Wall Street wins big on arbitration, and consumers are mad

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The banking industry and consumer advocates are unlikely to ever see eye-to-eye on mandatory arbitration clauses, but there's now one certainty about them: their demise was greatly exaggerated. 

Wall Street scored a major victory when Vice President Pence cast a tie-breaking vote in the Senate on Tuesday night to block new rules that would have allowed Americans to sue their banks. So-called mandatory arbitration clauses force consumers to resolve issues in arbitration and block class action lawsuits. While the banking industry says the practice saves time and money, consumer advocates argue it robs Americans of their day in court. 

Consumers expressed outrage on social media, with some citing the Equifax data breach as an example why the practice should be barred. After its massive hack exposed the personal data of 145 million Americans, the credit-reporting bureau offered free credit monitoring for those affected -- but the service required consumers to sign away their right to sue Equifax.

While the credit-reporting service quickly removed the arbitration clause amid consumer outrage, the issue isn't going to vanish from the financial industry. The clauses are ubiquitous in the financial industry, with the Pew Charitable Trusts finding that three-quarters of banks' account contracts include clauses that mandate arbitration. 

The Senate vote to block rules that would have banned arbitration clauses was called a "a truly shameful moment in Congress" by Amanda Werner, arbitration campaign manager for Americans for Financial Reform and Public Citizen. 

On social media, many consumers criticized the vote, calling it "open season on the consumer" and a move that will only help banks.

In a statement, Werner added, "Rather than pass meaningful legislation to help the the 145 million Americans harmed by the data breach, a slim Republican majority chose to take away our only chance at holding financial giants accountable. Surely, those 145 million voters will remember this betrayal."

Advocates like Werner, who brought attention to the issue earlier this month for dressing up as Rich Uncle Pennybags from Monopoly during the Equifax Senate hearing, say the clauses effectively shield corporations from legal repercussions for their actions.

The issue came to a head because the Consumer Finance Protection Bureau, a federal agency created in the wake of the 2008 financial crisis, had created new rules that would have barred arbitration agreements. The rules, which were four years in the making, hadn't yet gone into effect.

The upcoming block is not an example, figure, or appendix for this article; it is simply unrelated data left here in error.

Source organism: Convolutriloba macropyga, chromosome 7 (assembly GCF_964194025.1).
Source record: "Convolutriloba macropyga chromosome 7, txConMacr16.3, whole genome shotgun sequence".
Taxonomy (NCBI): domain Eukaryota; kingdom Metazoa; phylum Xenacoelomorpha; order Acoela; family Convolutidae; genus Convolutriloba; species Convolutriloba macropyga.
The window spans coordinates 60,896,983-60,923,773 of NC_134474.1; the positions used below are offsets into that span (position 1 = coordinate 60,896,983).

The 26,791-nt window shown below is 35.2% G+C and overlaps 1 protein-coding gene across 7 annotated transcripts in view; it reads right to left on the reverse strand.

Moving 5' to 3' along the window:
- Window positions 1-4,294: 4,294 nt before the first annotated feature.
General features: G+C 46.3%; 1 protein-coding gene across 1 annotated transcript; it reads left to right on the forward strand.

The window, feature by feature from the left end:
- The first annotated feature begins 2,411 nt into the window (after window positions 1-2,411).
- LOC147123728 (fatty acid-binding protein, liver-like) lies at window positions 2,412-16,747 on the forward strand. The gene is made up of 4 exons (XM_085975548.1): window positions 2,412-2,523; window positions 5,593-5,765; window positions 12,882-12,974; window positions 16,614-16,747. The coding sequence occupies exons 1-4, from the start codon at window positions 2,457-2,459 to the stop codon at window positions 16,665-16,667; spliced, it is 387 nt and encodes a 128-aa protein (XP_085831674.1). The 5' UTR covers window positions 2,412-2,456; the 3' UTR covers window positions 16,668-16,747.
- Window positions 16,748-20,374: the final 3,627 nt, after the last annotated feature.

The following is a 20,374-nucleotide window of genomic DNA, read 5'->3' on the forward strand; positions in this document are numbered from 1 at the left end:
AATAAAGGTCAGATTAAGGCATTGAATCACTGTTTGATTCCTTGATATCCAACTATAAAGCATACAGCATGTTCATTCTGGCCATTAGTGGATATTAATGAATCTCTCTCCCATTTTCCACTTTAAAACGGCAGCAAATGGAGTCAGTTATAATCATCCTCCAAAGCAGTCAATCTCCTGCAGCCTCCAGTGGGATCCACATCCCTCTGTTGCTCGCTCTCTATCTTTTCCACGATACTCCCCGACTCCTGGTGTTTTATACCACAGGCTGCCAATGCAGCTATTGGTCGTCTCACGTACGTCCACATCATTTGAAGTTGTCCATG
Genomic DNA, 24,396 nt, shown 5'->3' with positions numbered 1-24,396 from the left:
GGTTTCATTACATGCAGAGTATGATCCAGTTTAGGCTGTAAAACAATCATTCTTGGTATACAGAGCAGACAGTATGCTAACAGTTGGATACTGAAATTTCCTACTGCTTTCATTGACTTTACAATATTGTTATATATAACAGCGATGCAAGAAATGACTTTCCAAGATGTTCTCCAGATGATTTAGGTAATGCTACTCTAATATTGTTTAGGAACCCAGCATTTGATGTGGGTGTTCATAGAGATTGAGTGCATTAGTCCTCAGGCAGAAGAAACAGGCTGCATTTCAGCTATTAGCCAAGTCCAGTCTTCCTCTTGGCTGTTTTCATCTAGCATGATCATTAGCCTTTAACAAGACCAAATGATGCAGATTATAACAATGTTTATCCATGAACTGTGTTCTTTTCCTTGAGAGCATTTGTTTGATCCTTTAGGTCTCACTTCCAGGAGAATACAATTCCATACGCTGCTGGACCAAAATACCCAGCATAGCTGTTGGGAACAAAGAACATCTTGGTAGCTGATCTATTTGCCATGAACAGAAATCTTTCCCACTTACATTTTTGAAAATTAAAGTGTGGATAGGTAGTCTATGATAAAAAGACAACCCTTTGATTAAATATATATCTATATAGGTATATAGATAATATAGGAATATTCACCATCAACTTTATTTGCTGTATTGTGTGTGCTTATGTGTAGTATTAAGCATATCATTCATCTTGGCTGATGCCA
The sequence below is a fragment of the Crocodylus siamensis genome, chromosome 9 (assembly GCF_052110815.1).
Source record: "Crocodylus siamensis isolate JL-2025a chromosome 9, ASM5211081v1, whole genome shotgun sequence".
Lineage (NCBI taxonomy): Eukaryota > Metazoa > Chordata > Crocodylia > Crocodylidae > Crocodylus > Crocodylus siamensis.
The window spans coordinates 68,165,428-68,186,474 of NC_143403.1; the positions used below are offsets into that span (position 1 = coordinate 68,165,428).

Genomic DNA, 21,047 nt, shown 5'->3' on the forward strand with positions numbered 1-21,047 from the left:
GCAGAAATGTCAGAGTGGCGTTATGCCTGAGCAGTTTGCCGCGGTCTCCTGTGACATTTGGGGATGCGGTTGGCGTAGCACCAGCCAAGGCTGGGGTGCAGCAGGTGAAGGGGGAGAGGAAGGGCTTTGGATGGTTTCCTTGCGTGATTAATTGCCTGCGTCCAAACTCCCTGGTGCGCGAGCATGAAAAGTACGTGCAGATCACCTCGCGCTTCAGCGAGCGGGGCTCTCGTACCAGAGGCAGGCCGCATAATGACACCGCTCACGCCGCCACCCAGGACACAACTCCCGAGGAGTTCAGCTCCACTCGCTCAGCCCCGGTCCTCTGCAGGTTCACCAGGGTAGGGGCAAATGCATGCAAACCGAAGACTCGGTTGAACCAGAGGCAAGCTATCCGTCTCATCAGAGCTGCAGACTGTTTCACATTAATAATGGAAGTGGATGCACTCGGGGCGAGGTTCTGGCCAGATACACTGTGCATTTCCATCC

To be sure, the financial industry says the arbitration clauses provide a fast and inexpensive way to to resolve issues. Whether the process is quick may depend on one's point of view, given the typical case requires a year to resolve, according to the Financial Industry Regulatory Authority, a self-regulatory agency. Arbitration cases that go to a hearing take about 16 months. 

Cheaper may also be a relative term. One small study of 19 cases found that litigation was actually cheaper, with each arbitration case costing about $63,000 compared with $15,000 for each litigation case. In one case, a consumer named Daniel Dempsey One man's $100,000 journey through arbitration to resolve a dispute with Citibank. While he was ultimately successful, the expense caused him to delay his wedding and added stress to his life. 

Reached after the Senate vote, Dempsey said one problem with arbitration is it fails to hold financial institutions accountable, which means banks can continue to rely on practices that may harm other consumers, even if those firms lose in arbitration.

"Forced arbitration leaves the only source of accountability as the government. Government is slow. It is subject to political influence and monied interests," Dempsey said in an email. "We have to be able to go directly to the courts and get harmful and easily proved fraud stopped quickly - not a decade later."

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Far and away, consumers disprove of the clauses. Ninety-five percent said they should be able to be heard by a judge or jury, according to a Pew Trusts survey. Only 5 percent said they shouldn't have that right. 

Class-action lawsuits are also supported by consumers, with 9 out of 10 saying they want the right to join in a lawsuit against their banks, Pew found. The issue is surprisingly non-partisan, Pew's research indicated. Republicans, Democrats and independents were all in majority agreement on that they should have the right to legal recourse. 

The vote was lauded by banking organizations such as the American Bankers Association, which said the CFPB rule would have "enriched trial lawyers." 

Before the vote, the Treasury Department issued an analysis in support of arbitration clauses. Treasury, which is headed by former Goldman Sachs banker Steven Mnuchin, said barring the clauses would result in 3,000 additional class action lawsuits over 5 years. 

However one views the clauses, the vote represents a notch in President Trump's vow to roll back regulations that he claims hurts the economy.